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(2016 - Fall Issue)


Excited to begin my vacation sans husband and children, I approach the ticket agent at Cape Air Airlines with my passport and boarding pass in hand.

It’s the first time I’m travelling with only one carry-on. The agent instructs me to place my bag on the scale. “That’s good,” she says. “Now I need to know how much you weigh.” I’m a bit taken aback. Then I realize my weight and the weight of 10 other passengers will have to constitute a light enough load to fly us over Atlantic waters in order to safely reach the island of Nantucket. I feel heavier than ever but I breathe a sigh of relief remembering why I came—to break away from my life on the mainland and float, if just for a few days, in the quiet solitude of Nantucket. Luckily I had a light breakfast and pass the weight limit. I grab my bag and head to the tarmac ready to shed all responsibility as a working mom and head off in search of a peaceful retreat.


I choose October to visit. It’s shoulder season, that time of year when the weather is still glorious and most of the tourists are gone. The island population usually drops from 50,000 to around 10,000 after Labour Day, which gives you your pick of beaches, restaurants and shops, many of which offer sales. Room rates are also slashed as much as 75 per cent. Economics aside, it’s simply the best time to explore the brilliant foliage any painter (accomplished or not) would be in awe of capturing. I’ve brought my iPhone 6 in lieu of paintbrushes. I unpack my laptop, a warm sweater and Barbara Kingsolver’s Small Wonder. Ah, the joy of reading, uninterrupted.

I’m staying at The Wauwinet, a historic waterfront inn situated on the extreme northeast end of the island. The property is beautiful, informal yet elegant, with great views and fabulous sunsets. Not to mention complimentary port and cheese that await me in the library each day at 4 p.m. I take my drink out to the garden and soak up the warm breeze that drifts off the bay. An older couple from Florida outstretched on the lounge chairs behind me asks if I can take their picture. “It’s our anniversary,” they say. “We want to capture this day before we leave.” I zoom in to their happy, relaxed faces and try not to mess up their picture-perfect moment.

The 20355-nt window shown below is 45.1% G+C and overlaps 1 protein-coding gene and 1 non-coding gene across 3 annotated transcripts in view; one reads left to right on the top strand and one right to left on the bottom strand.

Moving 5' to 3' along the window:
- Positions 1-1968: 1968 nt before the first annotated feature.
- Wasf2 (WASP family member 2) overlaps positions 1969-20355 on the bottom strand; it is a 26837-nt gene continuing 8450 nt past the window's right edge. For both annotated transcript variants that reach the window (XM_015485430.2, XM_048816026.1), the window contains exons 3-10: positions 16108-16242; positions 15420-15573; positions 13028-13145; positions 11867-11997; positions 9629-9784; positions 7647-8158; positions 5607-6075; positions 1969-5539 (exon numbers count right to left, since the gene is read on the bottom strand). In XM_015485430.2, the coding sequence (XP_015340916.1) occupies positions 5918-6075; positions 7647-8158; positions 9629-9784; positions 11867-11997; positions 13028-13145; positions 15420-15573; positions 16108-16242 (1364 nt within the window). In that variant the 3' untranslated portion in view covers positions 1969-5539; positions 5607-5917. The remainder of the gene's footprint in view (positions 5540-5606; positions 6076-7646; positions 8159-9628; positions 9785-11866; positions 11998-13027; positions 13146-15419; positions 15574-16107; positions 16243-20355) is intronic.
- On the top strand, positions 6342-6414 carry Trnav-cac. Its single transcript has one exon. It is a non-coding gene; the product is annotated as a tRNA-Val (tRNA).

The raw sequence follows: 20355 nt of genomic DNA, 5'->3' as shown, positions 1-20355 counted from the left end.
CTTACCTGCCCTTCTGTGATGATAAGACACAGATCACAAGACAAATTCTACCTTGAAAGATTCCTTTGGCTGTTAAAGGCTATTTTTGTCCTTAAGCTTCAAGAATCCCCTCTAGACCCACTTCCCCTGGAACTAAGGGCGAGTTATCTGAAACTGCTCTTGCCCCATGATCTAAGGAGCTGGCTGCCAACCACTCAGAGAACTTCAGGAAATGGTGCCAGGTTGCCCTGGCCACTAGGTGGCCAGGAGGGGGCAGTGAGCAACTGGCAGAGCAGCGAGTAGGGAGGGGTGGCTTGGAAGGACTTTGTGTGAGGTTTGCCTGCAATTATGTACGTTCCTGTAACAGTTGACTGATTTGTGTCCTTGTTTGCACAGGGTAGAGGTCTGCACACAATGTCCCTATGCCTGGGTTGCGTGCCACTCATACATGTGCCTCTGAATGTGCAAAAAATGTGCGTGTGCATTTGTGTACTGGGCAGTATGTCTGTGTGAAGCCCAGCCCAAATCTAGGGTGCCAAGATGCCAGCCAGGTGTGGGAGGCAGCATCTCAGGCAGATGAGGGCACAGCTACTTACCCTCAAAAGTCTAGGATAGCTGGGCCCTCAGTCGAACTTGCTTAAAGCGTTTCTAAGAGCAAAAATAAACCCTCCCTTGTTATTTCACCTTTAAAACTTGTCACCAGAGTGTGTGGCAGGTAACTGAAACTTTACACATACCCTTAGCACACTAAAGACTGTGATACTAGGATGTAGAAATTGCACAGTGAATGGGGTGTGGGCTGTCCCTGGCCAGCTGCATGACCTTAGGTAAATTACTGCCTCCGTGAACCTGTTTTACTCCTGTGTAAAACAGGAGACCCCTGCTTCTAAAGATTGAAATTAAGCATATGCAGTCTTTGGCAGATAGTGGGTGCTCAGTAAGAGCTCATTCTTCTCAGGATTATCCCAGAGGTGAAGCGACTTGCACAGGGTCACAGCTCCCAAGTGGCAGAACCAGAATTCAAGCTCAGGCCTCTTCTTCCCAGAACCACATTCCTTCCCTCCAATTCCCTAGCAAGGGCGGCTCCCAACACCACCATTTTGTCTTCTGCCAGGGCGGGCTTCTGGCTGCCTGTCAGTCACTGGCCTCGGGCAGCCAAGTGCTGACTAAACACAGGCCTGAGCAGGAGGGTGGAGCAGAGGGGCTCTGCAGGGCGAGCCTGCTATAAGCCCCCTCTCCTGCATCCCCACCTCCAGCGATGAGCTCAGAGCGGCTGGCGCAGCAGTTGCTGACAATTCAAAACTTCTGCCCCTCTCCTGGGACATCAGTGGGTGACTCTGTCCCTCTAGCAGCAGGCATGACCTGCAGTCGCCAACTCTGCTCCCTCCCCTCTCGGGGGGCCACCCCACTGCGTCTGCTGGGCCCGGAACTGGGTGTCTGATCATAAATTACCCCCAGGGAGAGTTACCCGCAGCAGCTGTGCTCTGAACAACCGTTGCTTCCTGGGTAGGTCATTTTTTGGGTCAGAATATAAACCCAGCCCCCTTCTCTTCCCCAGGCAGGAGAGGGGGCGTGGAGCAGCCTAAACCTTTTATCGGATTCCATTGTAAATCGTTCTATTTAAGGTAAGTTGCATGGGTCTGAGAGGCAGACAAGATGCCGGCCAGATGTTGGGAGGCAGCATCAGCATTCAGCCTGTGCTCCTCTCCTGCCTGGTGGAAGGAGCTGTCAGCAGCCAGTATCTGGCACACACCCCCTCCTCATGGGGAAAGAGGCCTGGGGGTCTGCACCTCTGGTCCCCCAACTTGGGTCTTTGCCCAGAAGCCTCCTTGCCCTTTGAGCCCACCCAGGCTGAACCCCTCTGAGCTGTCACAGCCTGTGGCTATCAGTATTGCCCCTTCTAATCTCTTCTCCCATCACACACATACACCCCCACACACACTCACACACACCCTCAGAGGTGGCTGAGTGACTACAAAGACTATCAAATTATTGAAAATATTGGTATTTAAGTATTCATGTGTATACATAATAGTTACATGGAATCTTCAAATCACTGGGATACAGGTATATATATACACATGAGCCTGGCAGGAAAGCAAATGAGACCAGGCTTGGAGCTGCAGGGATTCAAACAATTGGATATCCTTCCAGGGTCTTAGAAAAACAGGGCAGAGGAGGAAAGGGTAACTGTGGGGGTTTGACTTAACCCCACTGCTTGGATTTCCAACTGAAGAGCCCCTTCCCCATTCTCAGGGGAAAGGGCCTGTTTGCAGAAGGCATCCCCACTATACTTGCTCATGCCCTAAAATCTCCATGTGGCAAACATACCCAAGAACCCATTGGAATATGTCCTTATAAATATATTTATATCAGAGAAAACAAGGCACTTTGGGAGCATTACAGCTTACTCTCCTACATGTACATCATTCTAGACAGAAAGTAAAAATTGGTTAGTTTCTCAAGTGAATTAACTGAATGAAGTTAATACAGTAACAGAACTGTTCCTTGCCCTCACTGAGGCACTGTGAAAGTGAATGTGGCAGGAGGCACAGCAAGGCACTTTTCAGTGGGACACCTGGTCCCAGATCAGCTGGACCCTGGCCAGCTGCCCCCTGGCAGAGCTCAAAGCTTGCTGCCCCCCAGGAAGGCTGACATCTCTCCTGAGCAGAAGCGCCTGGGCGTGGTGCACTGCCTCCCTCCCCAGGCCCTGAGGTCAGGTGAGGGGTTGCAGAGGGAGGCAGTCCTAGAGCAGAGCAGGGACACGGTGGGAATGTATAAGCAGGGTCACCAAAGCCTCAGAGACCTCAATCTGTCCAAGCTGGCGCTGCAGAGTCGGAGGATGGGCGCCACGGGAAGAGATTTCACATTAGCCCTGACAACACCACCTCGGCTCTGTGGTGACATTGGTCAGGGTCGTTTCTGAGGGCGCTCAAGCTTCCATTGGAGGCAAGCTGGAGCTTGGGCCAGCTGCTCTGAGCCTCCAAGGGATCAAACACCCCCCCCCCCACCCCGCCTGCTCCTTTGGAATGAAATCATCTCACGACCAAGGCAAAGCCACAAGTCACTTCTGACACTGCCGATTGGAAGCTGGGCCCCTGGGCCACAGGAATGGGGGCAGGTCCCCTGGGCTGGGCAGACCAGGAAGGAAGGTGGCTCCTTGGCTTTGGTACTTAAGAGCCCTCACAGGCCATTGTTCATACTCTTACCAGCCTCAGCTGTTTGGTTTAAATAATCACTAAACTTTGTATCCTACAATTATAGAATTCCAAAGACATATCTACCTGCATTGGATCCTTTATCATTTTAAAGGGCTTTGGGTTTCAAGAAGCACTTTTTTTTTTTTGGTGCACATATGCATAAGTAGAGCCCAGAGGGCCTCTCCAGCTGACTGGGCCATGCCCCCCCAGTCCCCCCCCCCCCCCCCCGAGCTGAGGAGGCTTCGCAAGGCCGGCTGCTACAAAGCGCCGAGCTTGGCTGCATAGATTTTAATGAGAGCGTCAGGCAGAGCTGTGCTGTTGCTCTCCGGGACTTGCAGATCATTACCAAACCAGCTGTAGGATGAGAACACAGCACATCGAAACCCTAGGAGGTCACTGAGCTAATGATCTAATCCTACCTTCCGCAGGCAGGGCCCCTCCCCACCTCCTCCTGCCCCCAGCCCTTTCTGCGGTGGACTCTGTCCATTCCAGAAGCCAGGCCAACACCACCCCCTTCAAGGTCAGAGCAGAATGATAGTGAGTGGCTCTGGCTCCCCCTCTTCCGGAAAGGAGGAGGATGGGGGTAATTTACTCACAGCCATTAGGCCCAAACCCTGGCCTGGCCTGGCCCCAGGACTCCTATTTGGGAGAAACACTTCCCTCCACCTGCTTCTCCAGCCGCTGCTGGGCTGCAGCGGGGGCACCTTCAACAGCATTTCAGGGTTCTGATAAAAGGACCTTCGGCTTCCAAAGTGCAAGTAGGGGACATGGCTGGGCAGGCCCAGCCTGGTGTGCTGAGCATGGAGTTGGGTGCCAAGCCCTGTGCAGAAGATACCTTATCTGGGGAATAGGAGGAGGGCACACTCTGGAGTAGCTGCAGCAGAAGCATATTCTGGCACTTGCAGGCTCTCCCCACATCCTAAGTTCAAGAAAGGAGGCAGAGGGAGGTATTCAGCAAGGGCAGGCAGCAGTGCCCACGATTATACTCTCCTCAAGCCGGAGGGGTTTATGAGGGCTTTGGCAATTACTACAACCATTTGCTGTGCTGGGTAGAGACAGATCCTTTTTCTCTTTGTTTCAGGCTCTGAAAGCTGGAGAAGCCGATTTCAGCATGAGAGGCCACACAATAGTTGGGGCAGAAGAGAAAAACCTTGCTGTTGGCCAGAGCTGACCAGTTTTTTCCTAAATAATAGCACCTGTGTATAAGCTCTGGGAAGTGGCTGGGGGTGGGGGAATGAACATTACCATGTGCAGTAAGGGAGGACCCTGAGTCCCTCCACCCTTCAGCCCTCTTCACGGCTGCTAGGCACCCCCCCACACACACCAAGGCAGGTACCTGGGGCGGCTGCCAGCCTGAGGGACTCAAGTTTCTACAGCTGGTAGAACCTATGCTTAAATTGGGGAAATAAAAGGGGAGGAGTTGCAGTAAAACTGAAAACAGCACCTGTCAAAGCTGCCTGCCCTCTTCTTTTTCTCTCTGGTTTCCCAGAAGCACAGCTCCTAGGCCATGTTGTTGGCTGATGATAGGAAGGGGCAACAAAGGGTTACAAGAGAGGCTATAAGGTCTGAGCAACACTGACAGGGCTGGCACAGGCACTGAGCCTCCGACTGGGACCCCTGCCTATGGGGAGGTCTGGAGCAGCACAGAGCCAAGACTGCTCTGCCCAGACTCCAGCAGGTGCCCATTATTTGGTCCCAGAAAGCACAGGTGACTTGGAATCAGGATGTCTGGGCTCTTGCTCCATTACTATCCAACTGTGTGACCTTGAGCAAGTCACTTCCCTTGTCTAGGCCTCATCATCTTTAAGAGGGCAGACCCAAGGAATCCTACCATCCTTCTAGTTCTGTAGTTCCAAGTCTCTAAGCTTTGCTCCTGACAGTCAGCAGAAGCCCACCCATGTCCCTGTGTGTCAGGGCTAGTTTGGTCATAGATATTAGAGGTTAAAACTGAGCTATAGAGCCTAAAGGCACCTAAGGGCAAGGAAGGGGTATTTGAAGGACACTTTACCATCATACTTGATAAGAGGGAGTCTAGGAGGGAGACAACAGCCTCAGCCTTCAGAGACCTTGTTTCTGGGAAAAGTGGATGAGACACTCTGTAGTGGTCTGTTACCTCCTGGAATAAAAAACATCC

With 48 kilometres of bike paths winding through more than 36 square kilometres of coastline, moors, cranberry bogs and sea-sprayed bluffs, tourists have an endless choice of where to explore. I manage to arrange time on the water with the resident historian and fisherman, Captain Rob. His knowledge of everything island shows in his uncanny ability to summon historical dates and places dating back to the early 1700s.

Claiming iconic names such as Macy, Folgers and Starbucks, who were among the founding families of the island, it’s no surprise to hear the entrepreneurial feats achieved by the people of Nantucket. For instance, between 1750 and 1850, when this area was the whaling capital of the world, Nantucket whalers would bring in more than 1,700,000 litres of refined sperm whale oil a year, a value equivalent to US$9 million today. As a working mom trying to put my own business on the map, I am greatly impressed with the townspeople’s ability to turn a plot of sand into a pot of gold. I make some mental notes on how I can use this story to inspire my team. But then I remember: I’m here to float.

Moving from historical tour guide to hands-on fisherman, Captain Rob turns our attention to the squirmy, beady-eyed crustacean in his hand. “She’s a beauty,” he says as he caresses the underside of her belly with the tips of his fingers. “No eggs, but definitely a keeper.” He pinches the claws together with his bare hands, inviting me to band them with elastics. “Don’t worry, she won’t bite,” he assures me. Then he plops the lobster into a bucket of ice atop two other females and tosses the empty lobster crate back overboard. After a few more catches we set sail back to the hotel. It’s almost dinnertime.


TOPPERS, the hotel’s celebrated restaurant, with its creamy-white walls, crackling fireplace and elegant oil paintings, brings to mind Nantucket of old. The restaurant boasts the sweetest lobsters and diver scallops this side of the Atlantic. Even so, I opt for the vegetarian meal, in honour of my vegan daughter. But I promise myself to indulge in a sweet-buttered lobster roll before I head home.

The rest of my trip continues at the same pace. I take leisurely walks down cobblestoned streets lined with grey-shingled cottages, many of which are affectionately named by their owners, each more whimsical than the last, such as “Want Some Moors” and “Marsh Mellow Madness.” I make my way to downtown Nantucket, where I pop into a few trendy shops, eat salted chocolate from a stick and relax on a park bench. Time slows down and I float through the days like one of the many burnt-orange leaves of autumn that get swept up and swirled through the air by a passing gust. It’s a treat to have no plans other than to take in the sights, smells and sounds of this alluring island, with its mix of quiet beaches and restrained New England charm. Other than the collection of seashells I take home to my daughters, I feel I’m going home lighter than ever.

Travel Planner

To plan your Nantucket getaway, visit:

Nantucket Island Chamber of Commerce: nantucketchamber.org

Nantucket Whaling Museum: nha.org

The Wauwinet: wauwinet.com

White Elephant: whiteelephanthotel.com

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